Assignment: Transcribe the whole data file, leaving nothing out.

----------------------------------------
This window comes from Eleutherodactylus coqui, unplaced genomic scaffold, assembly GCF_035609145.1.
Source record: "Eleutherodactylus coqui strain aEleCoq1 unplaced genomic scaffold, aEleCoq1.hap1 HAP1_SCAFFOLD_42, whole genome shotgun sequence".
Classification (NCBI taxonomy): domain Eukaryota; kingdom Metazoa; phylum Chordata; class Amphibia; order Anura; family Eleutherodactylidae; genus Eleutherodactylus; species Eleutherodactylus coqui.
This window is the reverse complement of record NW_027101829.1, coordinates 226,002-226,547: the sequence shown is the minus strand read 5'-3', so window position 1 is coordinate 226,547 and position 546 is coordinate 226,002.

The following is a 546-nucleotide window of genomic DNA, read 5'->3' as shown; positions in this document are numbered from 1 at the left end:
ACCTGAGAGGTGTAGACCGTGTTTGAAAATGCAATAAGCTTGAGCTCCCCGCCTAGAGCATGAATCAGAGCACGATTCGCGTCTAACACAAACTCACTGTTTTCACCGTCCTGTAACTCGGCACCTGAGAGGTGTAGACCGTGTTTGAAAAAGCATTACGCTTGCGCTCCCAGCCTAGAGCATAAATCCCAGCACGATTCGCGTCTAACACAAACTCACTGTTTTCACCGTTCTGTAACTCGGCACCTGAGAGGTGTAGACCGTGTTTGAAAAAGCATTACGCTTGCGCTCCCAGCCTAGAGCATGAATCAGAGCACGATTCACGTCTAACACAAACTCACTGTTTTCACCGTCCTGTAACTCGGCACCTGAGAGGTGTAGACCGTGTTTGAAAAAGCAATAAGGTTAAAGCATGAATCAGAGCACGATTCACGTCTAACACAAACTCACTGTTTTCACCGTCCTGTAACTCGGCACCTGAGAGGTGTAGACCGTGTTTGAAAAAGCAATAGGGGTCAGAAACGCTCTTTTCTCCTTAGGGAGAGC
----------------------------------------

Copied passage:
This window comes from Eleutherodactylus coqui, unplaced genomic scaffold, assembly GCF_035609145.1.
Source record: "Eleutherodactylus coqui strain aEleCoq1 unplaced genomic scaffold, aEleCoq1.hap1 HAP1_SCAFFOLD_42, whole genome shotgun sequence".
Classification (NCBI taxonomy): domain Eukaryota; kingdom Metazoa; phylum Chordata; class Amphibia; order Anura; family Eleutherodactylidae; genus Eleutherodactylus; species Eleutherodactylus coqui.
This window is the reverse complement of record NW_027101829.1, coordinates 226,002-226,547: the sequence shown is the minus strand read 5'-3', so window position 1 is coordinate 226,547 and position 546 is coordinate 226,002.

The following is a 546-nucleotide window of genomic DNA, read 5'->3' as shown; positions in this document are numbered from 1 at the left end:
ACCTGAGAGGTGTAGACCGTGTTTGAAAATGCAATAAGCTTGAGCTCCCCGCCTAGAGCATGAATCAGAGCACGATTCGCGTCTAACACAAACTCACTGTTTTCACCGTCCTGTAACTCGGCACCTGAGAGGTGTAGACCGTGTTTGAAAAAGCATTACGCTTGCGCTCCCAGCCTAGAGCATAAATCCCAGCACGATTCGCGTCTAACACAAACTCACTGTTTTCACCGTTCTGTAACTCGGCACCTGAGAGGTGTAGACCGTGTTTGAAAAAGCATTACGCTTGCGCTCCCAGCCTAGAGCATGAATCAGAGCACGATTCACGTCTAACACAAACTCACTGTTTTCACCGTCCTGTAACTCGGCACCTGAGAGGTGTAGACCGTGTTTGAAAAAGCAATAAGGTTAAAGCATGAATCAGAGCACGATTCACGTCTAACACAAACTCACTGTTTTCACCGTCCTGTAACTCGGCACCTGAGAGGTGTAGACCGTGTTTGAAAAAGCAATAGGGGTCAGAAACGCTCTTTTCTCCTTAGGGAGAGC